Key steps in achieving success with analytics efforts
Every business decision and customer interaction can be improved through the proper use of predictive capabilities. These predictive analytics and machine learning strategies can improve an organization's chances of success.
7 steps to success with predictive analytics and machine learning
Most organizations are well positioned to explore predictive analytics and machine learning, but many struggle with how to initially launch the effort, says Mike Gualtieri, vice president and principal analyst with Forrester Research. In his latest Forrester Wave report on predictive analytics and machine learning, Gualtieri offers these tips to help organizations get a PAML effort right."
Drive data scientist productivity
“Data scientists are in demand, and it can be hard to find good ones,” notes Gualtieri. “Instead of hiring three more data scientists, perhaps an enterprise could dramatically improve the productivity of existing data scientist teams. Many of the PAML solution vendors focus on speeding up analysis by using big data platforms such as Apache Spark, automating portions of the data science life cycle, and improving usability of the data science workbench.”
Include multiple model deployment methods
“Production models shouldn’t sit statuesque on their own,” Gualtieri says. “They must be embedded in applications and business processes to provide business value. Enterprises must be able to deploy models in multiple ways, including as code embedded directly into applications, exposed as a service callable by applications, or injected into other platforms such as databases. Some of the more mature PAML vendors include or are integrated with decision management platforms that allow AD&D pros and business users to use a visual metaphor or express decision logic as a set of business rules that can also include models.”
Provide sophisticated model management
“The very nature of predictive models is that they may lose accuracy overtime,” Gualtieri explains. “More mature PAML solutions include features to monitor the ongoing efficacy of models in production by comparing model output with established key performance indicators and testing new models using a champion/challenger or A/B testing scheme.”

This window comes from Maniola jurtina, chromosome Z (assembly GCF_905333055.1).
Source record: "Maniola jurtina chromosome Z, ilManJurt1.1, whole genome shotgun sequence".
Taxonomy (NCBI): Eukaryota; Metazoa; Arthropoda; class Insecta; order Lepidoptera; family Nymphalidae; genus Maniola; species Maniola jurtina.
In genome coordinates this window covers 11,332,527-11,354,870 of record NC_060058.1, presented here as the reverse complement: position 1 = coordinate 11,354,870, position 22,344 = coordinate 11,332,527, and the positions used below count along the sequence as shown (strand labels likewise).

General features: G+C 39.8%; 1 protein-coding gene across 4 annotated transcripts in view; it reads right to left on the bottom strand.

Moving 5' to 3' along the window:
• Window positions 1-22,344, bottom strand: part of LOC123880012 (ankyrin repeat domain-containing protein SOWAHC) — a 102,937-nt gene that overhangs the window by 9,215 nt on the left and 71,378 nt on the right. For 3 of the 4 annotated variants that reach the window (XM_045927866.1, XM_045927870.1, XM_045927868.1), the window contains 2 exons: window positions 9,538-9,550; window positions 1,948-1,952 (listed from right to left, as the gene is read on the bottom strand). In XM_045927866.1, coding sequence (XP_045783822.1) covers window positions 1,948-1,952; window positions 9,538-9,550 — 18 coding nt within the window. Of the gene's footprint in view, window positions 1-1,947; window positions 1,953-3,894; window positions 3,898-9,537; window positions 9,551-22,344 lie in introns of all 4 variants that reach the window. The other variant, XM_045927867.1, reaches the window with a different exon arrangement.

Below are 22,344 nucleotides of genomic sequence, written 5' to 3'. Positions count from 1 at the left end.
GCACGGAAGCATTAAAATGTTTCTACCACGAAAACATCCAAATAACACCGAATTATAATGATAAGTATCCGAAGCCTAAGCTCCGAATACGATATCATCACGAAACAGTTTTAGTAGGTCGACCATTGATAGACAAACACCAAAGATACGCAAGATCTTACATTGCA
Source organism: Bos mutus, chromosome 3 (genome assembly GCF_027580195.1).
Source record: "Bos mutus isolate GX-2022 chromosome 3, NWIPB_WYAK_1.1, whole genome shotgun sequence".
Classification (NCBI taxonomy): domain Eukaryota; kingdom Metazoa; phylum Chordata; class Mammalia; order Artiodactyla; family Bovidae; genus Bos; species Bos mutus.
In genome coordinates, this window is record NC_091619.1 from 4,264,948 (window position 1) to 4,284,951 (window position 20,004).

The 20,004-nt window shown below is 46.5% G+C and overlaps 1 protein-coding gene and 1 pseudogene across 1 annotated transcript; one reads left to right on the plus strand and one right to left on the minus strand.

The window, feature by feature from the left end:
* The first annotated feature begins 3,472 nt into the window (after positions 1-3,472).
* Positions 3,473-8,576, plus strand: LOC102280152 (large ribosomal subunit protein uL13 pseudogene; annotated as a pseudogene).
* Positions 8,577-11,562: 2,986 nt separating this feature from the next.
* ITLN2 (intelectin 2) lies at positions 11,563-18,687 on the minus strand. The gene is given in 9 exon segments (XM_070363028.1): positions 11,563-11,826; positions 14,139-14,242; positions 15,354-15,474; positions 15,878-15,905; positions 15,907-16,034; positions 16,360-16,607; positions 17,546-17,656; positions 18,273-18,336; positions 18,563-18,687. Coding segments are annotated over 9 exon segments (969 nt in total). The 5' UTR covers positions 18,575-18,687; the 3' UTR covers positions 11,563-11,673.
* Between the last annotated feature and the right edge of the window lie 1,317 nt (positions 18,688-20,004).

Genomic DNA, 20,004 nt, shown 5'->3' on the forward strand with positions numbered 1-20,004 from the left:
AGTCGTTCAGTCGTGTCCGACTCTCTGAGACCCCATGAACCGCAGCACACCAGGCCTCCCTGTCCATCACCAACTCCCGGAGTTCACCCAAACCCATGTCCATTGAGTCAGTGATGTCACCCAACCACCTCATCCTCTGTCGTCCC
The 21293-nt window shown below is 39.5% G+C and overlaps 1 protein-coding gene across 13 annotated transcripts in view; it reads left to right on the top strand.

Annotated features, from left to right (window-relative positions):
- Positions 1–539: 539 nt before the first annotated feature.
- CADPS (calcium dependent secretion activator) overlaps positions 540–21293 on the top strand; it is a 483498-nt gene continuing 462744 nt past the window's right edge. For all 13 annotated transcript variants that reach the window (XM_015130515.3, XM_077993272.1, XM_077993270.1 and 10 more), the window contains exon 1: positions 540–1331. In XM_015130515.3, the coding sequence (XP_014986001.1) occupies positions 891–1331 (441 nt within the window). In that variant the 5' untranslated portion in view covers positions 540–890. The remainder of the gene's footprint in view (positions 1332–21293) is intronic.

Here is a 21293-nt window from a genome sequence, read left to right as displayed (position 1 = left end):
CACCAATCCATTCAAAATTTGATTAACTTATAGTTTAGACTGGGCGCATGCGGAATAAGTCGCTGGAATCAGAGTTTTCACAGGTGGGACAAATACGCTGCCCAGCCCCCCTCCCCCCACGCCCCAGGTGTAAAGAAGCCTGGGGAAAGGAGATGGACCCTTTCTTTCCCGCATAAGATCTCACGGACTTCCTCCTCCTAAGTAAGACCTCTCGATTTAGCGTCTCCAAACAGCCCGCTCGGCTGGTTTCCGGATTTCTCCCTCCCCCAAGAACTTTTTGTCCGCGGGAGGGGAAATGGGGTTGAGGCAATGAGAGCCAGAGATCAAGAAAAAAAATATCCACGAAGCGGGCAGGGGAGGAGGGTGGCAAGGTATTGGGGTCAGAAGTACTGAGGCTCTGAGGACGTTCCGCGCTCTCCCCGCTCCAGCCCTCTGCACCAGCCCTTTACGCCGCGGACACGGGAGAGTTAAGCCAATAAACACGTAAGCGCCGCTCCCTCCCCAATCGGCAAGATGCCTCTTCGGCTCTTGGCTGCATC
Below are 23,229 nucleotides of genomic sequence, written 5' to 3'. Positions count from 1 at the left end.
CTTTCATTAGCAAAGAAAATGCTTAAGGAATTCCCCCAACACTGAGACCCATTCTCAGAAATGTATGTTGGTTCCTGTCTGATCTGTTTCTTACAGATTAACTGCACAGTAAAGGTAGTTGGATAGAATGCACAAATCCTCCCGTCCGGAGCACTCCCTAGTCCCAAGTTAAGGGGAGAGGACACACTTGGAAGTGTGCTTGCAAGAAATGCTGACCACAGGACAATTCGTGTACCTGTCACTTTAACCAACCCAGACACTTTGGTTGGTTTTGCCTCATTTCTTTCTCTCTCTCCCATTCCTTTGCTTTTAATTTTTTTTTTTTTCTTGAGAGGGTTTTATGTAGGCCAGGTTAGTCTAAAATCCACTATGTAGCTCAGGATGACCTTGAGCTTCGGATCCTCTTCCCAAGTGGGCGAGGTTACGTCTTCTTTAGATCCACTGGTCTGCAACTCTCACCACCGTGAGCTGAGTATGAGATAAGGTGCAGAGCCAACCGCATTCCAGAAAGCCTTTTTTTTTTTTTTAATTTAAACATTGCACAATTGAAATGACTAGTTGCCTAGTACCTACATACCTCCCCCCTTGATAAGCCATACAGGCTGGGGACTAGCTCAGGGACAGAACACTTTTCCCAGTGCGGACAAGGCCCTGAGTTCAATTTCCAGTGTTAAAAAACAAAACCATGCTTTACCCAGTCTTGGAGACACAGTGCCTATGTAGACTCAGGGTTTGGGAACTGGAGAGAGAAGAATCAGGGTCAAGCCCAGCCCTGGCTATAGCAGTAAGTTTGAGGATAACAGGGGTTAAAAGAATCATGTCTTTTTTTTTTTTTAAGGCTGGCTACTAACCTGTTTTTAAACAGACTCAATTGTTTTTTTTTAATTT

Allow polyglot programming
“Data scientists who are coders are increasingly using more than one programming language because of open source add-on libraries such as CRAN for R and scikit-learn for Python,” Gualtieri says. “Enterprise data scientists who still use the SAS programming language may also use R, Python, Scala, Julia, and others because of this.”
Expand to Apache Spark
“Apache Spark is an open source, primarily in-memory cluster computing platform that also includes Spark ML, a set of machine learning libraries that data scientists are increasingly interested in using,” Gualtieri says. “In addition to Spark ML, other machine libraries such as H2O.ai’s Sparkling Water and IBM’s SystemML run on Spark. Most PAML vendors have moved from a Hadoop strategy for analyzing big data to an Apache Spark strategy because of the machine learning libraries and speed of in-memory processing.”
Build the foundation for AI and invest in deep learning
“Machine learning models are a key building block of AI applications,” Gualtieri explains. “Deep learning is a branch of machine learning that data scientists use to build models based on artificial neural networks. This method is particularly good at creating models for image recognition (including facial recognition), but it is applicable to more traditional use cases as well. Vendors are incorporating numerous open source libraries, such as Caffe, MXNet, and TensorFlow, into PAML solutions, or they are creating their own deep-learning algorithms built into the platform.”
Accommodate citizen data scientists
“Many enterprises like the idea that non-data scientists in their organizations can create models without having in-depth data science knowledge,” Gualtieri says. “PAML vendors have responded by creating wizard-like tools in their PAML solutions to make it easy for these citizen data scientists to create simple models. While these tools may have some benefits for nonproduction models used for exploratory business intelligence (BI), an enterprise should not think that this will replace real data scientists, because there are too many complexities of model building, such as feature creation, model evaluation, over-fitting, and creating ensembles.”